By Rebecca Brown
William completed the Boston Marathon at the age of 67. Now, in his late-80s, he continues to enjoy hiking, skiing and running. Mildred, 73, hits the step machine after complete knee replacement surgery and daily increases her walking distance. These are just two of the inspirational stories on the National Library of Medicine’s (NLM) NIHSeniorHealth website (http://nihseniorhealth.gov).
People aged 65 and up numbered 37.3 million in 2006 (12.4% of the population) and are expected to represent 20% of the United States population by 2030.(1) In Kansas, approximately one third of the population is 50 years or older.(2) Fifty-three percent of next-generation seniors (50-64) and twenty-one percent of seniors 65 and up have gone online to search for health information.(3) With the growth of our aging population, it’s imperative to have accurate, authoritative online resources to make informed health care decisions. Below is a selection of resources that focus on the unique needs of seniors and caregivers.
NIHSeniorHealth was developed by staff from the NLM and the National Institute on Aging to provide seniors and caregivers with reliable aging-related health information. The site debuted in 2002 with three health topics, and now includes 43 health topics, health videos, Medicare basics for caregivers, a trainer’s toolkit to help older adults learn to search online health information, and links to tips on making websites senior friendly. The site has many senior-friendly features allowing users to easily increase the text size, change the page color for higher contrast, or activate the “talking” function that reads text aloud.
The National Institute on Aging (http://www.nia.nih.gov) provides information on healthy aging, caregiving, dietary supplements, and diseases in both English and Spanish. It also provides links to other National Institutes of Health and other government websites. This Institute conducts scientific research to understand the nature of aging and extending one’s healthy active years. In addition to health information, the site has a searchable database of over 300 national organizations that provide help to older adults.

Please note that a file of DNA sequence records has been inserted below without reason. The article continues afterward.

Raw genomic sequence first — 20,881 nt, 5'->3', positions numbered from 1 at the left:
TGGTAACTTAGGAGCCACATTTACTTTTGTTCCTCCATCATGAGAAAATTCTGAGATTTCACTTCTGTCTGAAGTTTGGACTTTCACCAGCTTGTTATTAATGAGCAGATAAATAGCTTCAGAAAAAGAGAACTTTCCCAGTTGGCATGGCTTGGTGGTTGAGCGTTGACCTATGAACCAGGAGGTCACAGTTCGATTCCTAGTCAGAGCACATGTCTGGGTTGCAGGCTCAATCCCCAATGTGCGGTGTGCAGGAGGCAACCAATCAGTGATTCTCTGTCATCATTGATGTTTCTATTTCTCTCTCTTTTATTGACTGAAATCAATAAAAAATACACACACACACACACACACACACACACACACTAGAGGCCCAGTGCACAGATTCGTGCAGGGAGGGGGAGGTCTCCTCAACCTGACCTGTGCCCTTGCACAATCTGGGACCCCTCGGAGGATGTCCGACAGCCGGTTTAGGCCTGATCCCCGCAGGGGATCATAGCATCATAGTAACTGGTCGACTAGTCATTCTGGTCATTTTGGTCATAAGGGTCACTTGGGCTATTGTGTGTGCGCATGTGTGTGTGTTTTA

The U. S. Administration on Aging (http://aoa.gov) provides links to connect older persons, caregivers and professionals to federal, national and local programs – including the Eldercare Locator to find help with transportation, meals, home care, and caregiver support services. You can link to the Locator directly at http://www.eldercare.gov.
The U.S. Food and Drug Administration has a section just for seniors at www.USA.gov/Topics/Seniors.shtml. Topics include health issues – such as arthritis, cancer, diabetes – drug information, medication errors, health fraud,and nutrition.
Nursing Home Compare (www.medicare.gov/NHCompare/home.asp) is a tool containing detailed information about past performance of every Medicare and Medicaid-certified nursing home in the country. Sites receive ratings on health inspections, nursing home staffing, residents quality measures (health, physical functioning, mental status, general well being), and fire safety inspections.
For more information, or to schedule a presentation:
Rebecca Brown, MLS
Kansas Outreach & Technology Liaison
National Network of Libraries of Medicine, MidContinental Region
University of Kansas Medical Center
A.R. Dykes Library of Health Sciences
2100 W. 39th Avenue
 “Aging Statistics.” U.S. Administration on Aging. Accessed January 6, 2009 <http://www.aoa.gov/AoARoot/Aging_Statistics/index.aspx>.
 “Aging Statistics.” U.S. Administration on Aging. Accessed January 6, 2009 http://www.aoa.gov/AoARoot/Aging_Statistics/index.aspx.
 “e-Health and the Elderly: How Seniors Use the Internet for Health – 2005 Survey Results.” Kaiser Family Foundation. Accessed January 6, 2009 http://www.kff.org/entmedia/entmedia011205pkg.cfm.